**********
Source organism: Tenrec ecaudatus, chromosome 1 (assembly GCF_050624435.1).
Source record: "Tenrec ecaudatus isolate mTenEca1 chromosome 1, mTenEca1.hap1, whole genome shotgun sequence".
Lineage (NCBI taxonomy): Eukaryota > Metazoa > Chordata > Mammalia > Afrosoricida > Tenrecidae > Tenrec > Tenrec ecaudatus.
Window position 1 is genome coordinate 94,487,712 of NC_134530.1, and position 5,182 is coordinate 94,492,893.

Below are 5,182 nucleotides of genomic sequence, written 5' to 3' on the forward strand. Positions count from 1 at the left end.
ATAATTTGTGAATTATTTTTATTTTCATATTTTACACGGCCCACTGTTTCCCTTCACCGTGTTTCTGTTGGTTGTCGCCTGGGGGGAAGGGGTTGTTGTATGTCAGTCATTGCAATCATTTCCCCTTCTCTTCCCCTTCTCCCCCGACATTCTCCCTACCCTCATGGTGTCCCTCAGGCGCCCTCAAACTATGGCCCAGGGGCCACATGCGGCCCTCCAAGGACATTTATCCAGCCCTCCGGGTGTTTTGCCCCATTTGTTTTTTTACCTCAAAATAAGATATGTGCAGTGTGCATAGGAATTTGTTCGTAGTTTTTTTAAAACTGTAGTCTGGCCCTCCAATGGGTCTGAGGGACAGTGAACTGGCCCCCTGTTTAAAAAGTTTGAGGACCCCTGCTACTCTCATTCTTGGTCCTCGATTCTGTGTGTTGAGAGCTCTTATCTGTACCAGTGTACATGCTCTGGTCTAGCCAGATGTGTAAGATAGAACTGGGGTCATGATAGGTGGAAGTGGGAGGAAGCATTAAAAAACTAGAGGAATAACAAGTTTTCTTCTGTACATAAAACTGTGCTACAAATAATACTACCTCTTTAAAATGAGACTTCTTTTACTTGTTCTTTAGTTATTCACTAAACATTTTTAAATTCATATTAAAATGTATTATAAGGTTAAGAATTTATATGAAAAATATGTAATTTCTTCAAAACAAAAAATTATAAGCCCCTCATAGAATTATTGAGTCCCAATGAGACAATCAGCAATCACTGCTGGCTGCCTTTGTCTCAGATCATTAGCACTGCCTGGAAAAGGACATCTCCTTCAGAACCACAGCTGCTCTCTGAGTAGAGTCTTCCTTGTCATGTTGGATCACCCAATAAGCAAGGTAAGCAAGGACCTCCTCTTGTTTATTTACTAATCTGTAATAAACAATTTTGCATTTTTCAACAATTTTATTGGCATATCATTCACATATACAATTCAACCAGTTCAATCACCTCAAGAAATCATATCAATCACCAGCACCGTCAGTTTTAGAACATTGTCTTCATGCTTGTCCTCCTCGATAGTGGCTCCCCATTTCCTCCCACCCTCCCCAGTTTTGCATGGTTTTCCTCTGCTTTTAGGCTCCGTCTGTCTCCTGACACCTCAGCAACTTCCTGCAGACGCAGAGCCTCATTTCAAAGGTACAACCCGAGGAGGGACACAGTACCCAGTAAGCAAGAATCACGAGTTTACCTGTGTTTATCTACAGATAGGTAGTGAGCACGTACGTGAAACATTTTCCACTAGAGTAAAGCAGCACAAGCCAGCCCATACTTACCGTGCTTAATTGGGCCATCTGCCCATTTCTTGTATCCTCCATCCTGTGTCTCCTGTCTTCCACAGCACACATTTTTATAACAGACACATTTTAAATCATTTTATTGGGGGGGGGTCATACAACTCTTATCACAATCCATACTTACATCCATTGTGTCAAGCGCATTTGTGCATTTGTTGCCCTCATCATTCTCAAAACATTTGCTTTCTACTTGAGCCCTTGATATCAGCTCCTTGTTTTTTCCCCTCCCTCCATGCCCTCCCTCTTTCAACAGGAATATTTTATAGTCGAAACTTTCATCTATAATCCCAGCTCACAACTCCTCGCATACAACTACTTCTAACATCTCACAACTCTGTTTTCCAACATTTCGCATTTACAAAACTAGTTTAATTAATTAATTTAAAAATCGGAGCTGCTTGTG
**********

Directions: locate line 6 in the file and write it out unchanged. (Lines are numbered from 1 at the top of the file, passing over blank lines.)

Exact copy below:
ATAATTTGTGAATTATTTTTATTTTCATATTTTACACGGCCCACTGTTTCCCTTCACCGTGTTTCTGTTGGTTGTCGCCTGGGGGGAAGGGGTTGTTGTATGTCAGTCATTGCAATCATTTCCCCTTCTCTTCCCCTTCTCCCCCGACATTCTCCCTACCCTCATGGTGTCCCTCAGGCGCCCTCAAACTATGGCCCAGGGGCCACATGCGGCCCTCCAAGGACATTTATCCAGCCCTCCGGGTGTTTTGCCCCATTTGTTTTTTTACCTCAAAATAAGATATGTGCAGTGTGCATAGGAATTTGTTCGTAGTTTTTTTAAAACTGTAGTCTGGCCCTCCAATGGGTCTGAGGGACAGTGAACTGGCCCCCTGTTTAAAAAGTTTGAGGACCCCTGCTACTCTCATTCTTGGTCCTCGATTCTGTGTGTTGAGAGCTCTTATCTGTACCAGTGTACATGCTCTGGTCTAGCCAGATGTGTAAGATAGAACTGGGGTCATGATAGGTGGAAGTGGGAGGAAGCATTAAAAAACTAGAGGAATAACAAGTTTTCTTCTGTACATAAAACTGTGCTACAAATAATACTACCTCTTTAAAATGAGACTTCTTTTACTTGTTCTTTAGTTATTCACTAAACATTTTTAAATTCATATTAAAATGTATTATAAGGTTAAGAATTTATATGAAAAATATGTAATTTCTTCAAAACAAAAAATTATAAGCCCCTCATAGAATTATTGAGTCCCAATGAGACAATCAGCAATCACTGCTGGCTGCCTTTGTCTCAGATCATTAGCACTGCCTGGAAAAGGACATCTCCTTCAGAACCACAGCTGCTCTCTGAGTAGAGTCTTCCTTGTCATGTTGGATCACCCAATAAGCAAGGTAAGCAAGGACCTCCTCTTGTTTATTTACTAATCTGTAATAAACAATTTTGCATTTTTCAACAATTTTATTGGCATATCATTCACATATACAATTCAACCAGTTCAATCACCTCAAGAAATCATATCAATCACCAGCACCGTCAGTTTTAGAACATTGTCTTCATGCTTGTCCTCCTCGATAGTGGCTCCCCATTTCCTCCCACCCTCCCCAGTTTTGCATGGTTTTCCTCTGCTTTTAGGCTCCGTCTGTCTCCTGACACCTCAGCAACTTCCTGCAGACGCAGAGCCTCATTTCAAAGGTACAACCCGAGGAGGGACACAGTACCCAGTAAGCAAGAATCACGAGTTTACCTGTGTTTATCTACAGATAGGTAGTGAGCACGTACGTGAAACATTTTCCACTAGAGTAAAGCAGCACAAGCCAGCCCATACTTACCGTGCTTAATTGGGCCATCTGCCCATTTCTTGTATCCTCCATCCTGTGTCTCCTGTCTTCCACAGCACACATTTTTATAACAGACACATTTTAAATCATTTTATTGGGGGGGGGTCATACAACTCTTATCACAATCCATACTTACATCCATTGTGTCAAGCGCATTTGTGCATTTGTTGCCCTCATCATTCTCAAAACATTTGCTTTCTACTTGAGCCCTTGATATCAGCTCCTTGTTTTTTCCCCTCCCTCCATGCCCTCCCTCTTTCAACAGGAATATTTTATAGTCGAAACTTTCATCTATAATCCCAGCTCACAACTCCTCGCATACAACTACTTCTAACATCTCACAACTCTGTTTTCCAACATTTCGCATTTACAAAACTAGTTTAATTAATTAATTTAAAAATCGGAGCTGCTTGTG